In an earlier post, I told the story of John E. Cook’s trial following the Harper’s Ferry raid. In Virginia, Cook was represented by the Copperhead Democrat Daniel Voorhees, who had based his defense on a ringing affirmation of slavery. Voorhees's trial work was highly professional from the perspective of advocacy, although shameful in its premise. But Voorhees was not Cook's first lawyer. When he was captured in Pennsylvania, Cook had been briefly represented by Alexander McClure, an ardent abolitionist who took a very different approach to the case. McClure was far more principled than Voorhees concerning human rights, but with much less adherence to legal ethics.
Texas Tech University School of Law invites applications from exceptional individuals for a tenured or tenure-track position teaching Oil and Gas, Energy Law, and related courses. Applicants must possess a J.D. degree and have relevant experience such as teaching, legal practice, or a judicial clerkship. Appointment may be made at the Assistant, Associate, or full Professor level. Entry-level candidates must show scholarly promise, as evidenced by publications in scholarly journals, scholarly works in progress, or a scholarly agenda. For lateral applicants, a distinguished record of teaching and scholarship is required. Once hired, faculty members are evaluated and advancement is determined by contributions in teaching, research, and service to the law school and the university.
Please submit your cover letter, resume, and contact information for three professional references electronically to the attention of the chair of the Personnel Committee, Eric A. Chiappinelli, Frank McDonald Endowed Professor of Law, at the Texas Tech Jobs website https://jobs.texastech.edu or www.workattexastech.com. Please reference Requisition Number 1187BR. You may contact Professor Chiappinelli directly at email@example.com. Review of applications will begin immediately and continue until the position is filled.
It seems like a lot of journals were announcing on bepress and scholarstica that they were already full for the year this summer and telling us to check back in the spring of 2015. The few law review editors I've had a chance to speak with tell me that they had very few slots left by mid-August. This causes me to wonder -- and I'm guessing other people have speculated on this, too -- whether we're essentially moving ot one submission window, in the spring? I would think this would have a lot of negative consequences for people up for retention, promotion, and tenure, because I'm guessing that a lot of people are finishing their capstone piece in the summer and looking to place it in the fall.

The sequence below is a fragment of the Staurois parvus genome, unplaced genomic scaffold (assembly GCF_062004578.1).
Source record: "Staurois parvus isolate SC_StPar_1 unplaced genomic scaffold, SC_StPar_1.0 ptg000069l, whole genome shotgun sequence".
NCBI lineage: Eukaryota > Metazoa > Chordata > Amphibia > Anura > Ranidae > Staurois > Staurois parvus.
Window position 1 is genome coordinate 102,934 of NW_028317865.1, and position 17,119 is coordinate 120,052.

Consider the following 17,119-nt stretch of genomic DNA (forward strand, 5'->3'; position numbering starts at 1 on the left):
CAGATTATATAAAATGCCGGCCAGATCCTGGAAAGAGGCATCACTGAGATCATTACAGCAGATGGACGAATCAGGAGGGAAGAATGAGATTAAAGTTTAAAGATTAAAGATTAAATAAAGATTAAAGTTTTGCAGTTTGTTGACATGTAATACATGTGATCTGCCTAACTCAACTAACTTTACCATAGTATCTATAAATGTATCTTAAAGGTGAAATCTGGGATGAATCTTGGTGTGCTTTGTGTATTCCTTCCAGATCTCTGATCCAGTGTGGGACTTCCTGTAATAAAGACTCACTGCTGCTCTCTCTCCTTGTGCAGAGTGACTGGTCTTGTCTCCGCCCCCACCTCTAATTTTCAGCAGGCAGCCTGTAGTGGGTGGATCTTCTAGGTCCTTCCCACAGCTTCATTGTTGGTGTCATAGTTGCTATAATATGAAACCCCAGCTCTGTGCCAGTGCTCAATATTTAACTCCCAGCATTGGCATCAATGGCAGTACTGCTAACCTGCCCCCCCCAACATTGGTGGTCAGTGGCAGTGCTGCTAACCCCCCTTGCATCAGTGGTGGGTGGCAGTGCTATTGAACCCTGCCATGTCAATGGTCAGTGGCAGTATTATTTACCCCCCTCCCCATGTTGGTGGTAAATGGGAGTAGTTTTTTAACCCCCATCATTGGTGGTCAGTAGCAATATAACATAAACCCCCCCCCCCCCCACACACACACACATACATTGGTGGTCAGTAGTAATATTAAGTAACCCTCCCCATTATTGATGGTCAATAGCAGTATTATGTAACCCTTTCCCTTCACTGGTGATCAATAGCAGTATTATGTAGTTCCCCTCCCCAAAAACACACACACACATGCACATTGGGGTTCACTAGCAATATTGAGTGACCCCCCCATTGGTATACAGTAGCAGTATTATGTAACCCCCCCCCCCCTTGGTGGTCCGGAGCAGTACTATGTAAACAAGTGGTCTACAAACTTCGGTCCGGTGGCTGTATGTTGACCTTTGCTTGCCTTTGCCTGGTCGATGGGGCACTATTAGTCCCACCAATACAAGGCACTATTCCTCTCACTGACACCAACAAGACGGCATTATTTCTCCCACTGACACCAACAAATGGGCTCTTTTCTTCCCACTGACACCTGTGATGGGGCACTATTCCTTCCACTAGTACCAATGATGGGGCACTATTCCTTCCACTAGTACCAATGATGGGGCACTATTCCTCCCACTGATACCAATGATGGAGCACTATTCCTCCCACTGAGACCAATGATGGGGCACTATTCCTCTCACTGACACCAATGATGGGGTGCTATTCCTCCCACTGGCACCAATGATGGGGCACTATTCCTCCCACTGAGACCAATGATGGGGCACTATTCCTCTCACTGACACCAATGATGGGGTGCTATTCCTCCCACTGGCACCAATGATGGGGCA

The image of a lottery ticket is from our friends at wikipedia.
Wake Forest University has initiated the search for its next Dean of the Law School. The search committee, chaired by Provost Rogan Kersh, includes these law faculty members: Chris Coughlin, Tim Davis, Mark Hall, Sid Shapiro, and Kami Simmons.
Many people were troubled when a Second Circuit panel - featuring José A. Cabranes, John M. Walker, Jr., and Barrington D. Parker, Jr - removed Judge Shira A. Scheindlin (EDNY) from a major civil rights action challenging New York's use of stop-and-frisk tactics. Scheindlin had issued a 198 page opinion holding the City liable for civil rights violations. My colleague Anil Kalhan has an interesting new piece up on SSRN considering this situation entitled Stop and Frisk, Judicial Independence, and the Ironies of Improper Appearances.
On October 31, 2013—just days before New York City’s mayoral election—three federal appellate judges, José A. Cabranes, John M. Walker, Jr., and Barrington D. Parker, Jr., hastily issued an unusual order staying two major decisions by U.S. District Judge Shira A. Scheindlin, which held that the New York City Police Department’s “stop and frisk” practices involved unconstitutional racial profiling. Acting sua sponte and providing no reasoned explanation, the three judges dismissed Judge Scheindlin from presiding over the stop and frisk cases altogether, summarily concluding that she had “compromised” the “appearance of [im]partiality” surrounding the litigation. Two weeks later, after their order had been widely criticized, the three judges abruptly issued a new opinion casting aside the ostensible basis for their earlier decree in favor of other legal grounds. To support their decision, the three judges relied entirely upon extrajudicial information that—by their own acknowledgment—they “read [in] the newspapers.”